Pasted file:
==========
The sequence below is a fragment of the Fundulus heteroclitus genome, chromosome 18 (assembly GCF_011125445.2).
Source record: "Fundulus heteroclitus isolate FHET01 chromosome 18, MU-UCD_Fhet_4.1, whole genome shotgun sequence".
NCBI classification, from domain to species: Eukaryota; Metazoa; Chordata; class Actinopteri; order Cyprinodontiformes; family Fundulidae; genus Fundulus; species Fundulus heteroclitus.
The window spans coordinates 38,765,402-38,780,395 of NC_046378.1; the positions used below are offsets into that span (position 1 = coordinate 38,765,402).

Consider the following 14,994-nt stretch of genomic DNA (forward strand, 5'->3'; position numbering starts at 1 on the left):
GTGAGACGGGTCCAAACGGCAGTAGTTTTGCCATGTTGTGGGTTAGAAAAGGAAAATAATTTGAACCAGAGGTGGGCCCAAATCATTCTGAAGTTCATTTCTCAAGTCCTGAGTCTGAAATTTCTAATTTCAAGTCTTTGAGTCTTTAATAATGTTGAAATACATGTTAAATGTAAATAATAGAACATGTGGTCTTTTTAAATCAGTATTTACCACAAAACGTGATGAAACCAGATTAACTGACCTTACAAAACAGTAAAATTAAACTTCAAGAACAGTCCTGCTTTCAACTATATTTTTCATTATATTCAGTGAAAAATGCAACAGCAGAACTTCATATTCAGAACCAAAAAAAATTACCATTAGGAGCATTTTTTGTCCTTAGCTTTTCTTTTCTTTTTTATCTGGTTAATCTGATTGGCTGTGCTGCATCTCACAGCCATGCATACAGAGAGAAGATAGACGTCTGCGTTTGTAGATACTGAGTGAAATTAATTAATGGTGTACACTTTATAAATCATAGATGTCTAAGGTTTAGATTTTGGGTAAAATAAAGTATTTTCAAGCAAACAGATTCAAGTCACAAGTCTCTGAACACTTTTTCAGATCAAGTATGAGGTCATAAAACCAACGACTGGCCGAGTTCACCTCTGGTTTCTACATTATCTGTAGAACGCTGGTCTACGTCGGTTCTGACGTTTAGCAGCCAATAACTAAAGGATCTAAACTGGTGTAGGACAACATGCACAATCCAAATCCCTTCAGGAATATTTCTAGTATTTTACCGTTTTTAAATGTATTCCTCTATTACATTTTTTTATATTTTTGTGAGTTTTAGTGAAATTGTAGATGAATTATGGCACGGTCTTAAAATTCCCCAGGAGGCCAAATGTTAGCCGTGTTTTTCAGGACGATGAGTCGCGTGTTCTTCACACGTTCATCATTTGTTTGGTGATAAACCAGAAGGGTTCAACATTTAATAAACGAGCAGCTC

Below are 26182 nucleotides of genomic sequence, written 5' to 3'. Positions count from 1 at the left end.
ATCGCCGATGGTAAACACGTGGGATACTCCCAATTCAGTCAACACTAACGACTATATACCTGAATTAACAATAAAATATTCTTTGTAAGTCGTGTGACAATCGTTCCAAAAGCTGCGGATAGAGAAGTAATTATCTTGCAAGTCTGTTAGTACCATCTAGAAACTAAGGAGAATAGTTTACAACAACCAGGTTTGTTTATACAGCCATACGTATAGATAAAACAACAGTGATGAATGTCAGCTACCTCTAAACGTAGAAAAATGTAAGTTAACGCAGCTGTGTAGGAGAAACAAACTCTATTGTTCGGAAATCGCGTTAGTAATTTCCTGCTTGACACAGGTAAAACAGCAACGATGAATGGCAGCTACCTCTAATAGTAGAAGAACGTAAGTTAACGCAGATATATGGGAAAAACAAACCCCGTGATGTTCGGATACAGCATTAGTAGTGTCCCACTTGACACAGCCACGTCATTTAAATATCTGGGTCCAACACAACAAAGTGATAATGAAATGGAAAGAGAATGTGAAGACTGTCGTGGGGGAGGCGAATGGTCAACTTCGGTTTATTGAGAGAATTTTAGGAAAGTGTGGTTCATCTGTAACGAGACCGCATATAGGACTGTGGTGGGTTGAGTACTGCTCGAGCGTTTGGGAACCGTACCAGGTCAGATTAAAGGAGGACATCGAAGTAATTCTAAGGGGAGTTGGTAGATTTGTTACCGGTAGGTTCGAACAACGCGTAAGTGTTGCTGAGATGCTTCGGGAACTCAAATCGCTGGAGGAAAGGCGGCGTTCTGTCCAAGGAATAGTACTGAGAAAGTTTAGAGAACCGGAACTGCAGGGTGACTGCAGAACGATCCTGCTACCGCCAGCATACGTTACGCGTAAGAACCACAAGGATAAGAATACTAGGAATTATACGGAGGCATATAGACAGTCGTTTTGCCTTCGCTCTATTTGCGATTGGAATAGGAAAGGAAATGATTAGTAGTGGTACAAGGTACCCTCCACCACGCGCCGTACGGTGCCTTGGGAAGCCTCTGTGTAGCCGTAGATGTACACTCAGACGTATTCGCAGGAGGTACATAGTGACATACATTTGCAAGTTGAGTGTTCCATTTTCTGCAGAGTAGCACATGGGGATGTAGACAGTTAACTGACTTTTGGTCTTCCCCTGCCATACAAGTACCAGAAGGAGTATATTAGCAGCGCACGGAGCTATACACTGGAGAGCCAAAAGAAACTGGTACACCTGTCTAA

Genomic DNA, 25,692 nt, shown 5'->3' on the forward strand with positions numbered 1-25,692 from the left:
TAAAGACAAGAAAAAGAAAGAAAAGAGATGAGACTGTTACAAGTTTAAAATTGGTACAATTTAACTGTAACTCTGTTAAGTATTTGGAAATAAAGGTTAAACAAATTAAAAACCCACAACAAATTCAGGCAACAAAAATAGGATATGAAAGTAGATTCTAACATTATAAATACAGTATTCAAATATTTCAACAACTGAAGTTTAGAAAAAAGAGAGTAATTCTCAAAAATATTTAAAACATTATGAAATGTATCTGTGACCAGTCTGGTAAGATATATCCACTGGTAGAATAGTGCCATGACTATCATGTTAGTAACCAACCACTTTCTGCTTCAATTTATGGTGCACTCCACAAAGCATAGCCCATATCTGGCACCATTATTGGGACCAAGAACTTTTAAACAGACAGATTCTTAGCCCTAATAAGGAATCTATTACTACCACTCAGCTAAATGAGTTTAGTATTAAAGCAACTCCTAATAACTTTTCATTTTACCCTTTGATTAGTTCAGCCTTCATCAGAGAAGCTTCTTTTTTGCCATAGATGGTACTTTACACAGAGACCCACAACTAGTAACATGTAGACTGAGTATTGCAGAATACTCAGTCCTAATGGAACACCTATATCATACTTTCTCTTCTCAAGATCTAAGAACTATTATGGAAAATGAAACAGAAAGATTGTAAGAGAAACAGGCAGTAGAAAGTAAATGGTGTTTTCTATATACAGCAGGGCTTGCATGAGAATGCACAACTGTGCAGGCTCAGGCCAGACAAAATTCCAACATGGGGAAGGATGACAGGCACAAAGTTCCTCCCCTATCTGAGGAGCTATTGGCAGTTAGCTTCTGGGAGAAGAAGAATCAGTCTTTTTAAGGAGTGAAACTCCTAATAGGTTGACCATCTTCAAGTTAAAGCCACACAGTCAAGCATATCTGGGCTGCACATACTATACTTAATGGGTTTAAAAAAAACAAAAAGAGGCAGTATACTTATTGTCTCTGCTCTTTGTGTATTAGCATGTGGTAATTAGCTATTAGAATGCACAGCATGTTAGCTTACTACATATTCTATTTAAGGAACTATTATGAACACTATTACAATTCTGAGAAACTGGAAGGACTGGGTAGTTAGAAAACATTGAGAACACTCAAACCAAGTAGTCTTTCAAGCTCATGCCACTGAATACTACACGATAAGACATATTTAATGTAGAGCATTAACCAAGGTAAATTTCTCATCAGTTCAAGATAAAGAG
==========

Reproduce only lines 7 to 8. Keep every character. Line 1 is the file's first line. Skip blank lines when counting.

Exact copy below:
Below are 26182 nucleotides of genomic sequence, written 5' to 3'. Positions count from 1 at the left end.
ATCGCCGATGGTAAACACGTGGGATACTCCCAATTCAGTCAACACTAACGACTATATACCTGAATTAACAATAAAATATTCTTTGTAAGTCGTGTGACAATCGTTCCAAAAGCTGCGGATAGAGAAGTAATTATCTTGCAAGTCTGTTAGTACCATCTAGAAACTAAGGAGAATAGTTTACAACAACCAGGTTTGTTTATACAGCCATACGTATAGATAAAACAACAGTGATGAATGTCAGCTACCTCTAAACGTAGAAAAATGTAAGTTAACGCAGCTGTGTAGGAGAAACAAACTCTATTGTTCGGAAATCGCGTTAGTAATTTCCTGCTTGACACAGGTAAAACAGCAACGATGAATGGCAGCTACCTCTAATAGTAGAAGAACGTAAGTTAACGCAGATATATGGGAAAAACAAACCCCGTGATGTTCGGATACAGCATTAGTAGTGTCCCACTTGACACAGCCACGTCATTTAAATATCTGGGTCCAACACAACAAAGTGATAATGAAATGGAAAGAGAATGTGAAGACTGTCGTGGGGGAGGCGAATGGTCAACTTCGGTTTATTGAGAGAATTTTAGGAAAGTGTGGTTCATCTGTAACGAGACCGCATATAGGACTGTGGTGGGTTGAGTACTGCTCGAGCGTTTGGGAACCGTACCAGGTCAGATTAAAGGAGGACATCGAAGTAATTCTAAGGGGAGTTGGTAGATTTGTTACCGGTAGGTTCGAACAACGCGTAAGTGTTGCTGAGATGCTTCGGGAACTCAAATCGCTGGAGGAAAGGCGGCGTTCTGTCCAAGGAATAGTACTGAGAAAGTTTAGAGAACCGGAACTGCAGGGTGACTGCAGAACGATCCTGCTACCGCCAGCATACGTTACGCGTAAGAACCACAAGGATAAGAATACTAGGAATTATACGGAGGCATATAGACAGTCGTTTTGCCTTCGCTCTATTTGCGATTGGAATAGGAAAGGAAATGATTAGTAGTGGTACAAGGTACCCTCCACCACGCGCCGTACGGTGCCTTGGGAAGCCTCTGTGTAGCCGTAGATGTACACTCAGACGTATTCGCAGGAGGTACATAGTGACATACATTTGCAAGTTGAGTGTTCCATTTTCTGCAGAGTAGCACATGGGGATGTAGACAGTTAACTGACTTTTGGTCTTCCCCTGCCATACAAGTACCAGAAGGAGTATATTAGCAGCGCACGGAGCTATACACTGGAGAGCCAAAAGAAACTGGTACACCTGTCTAA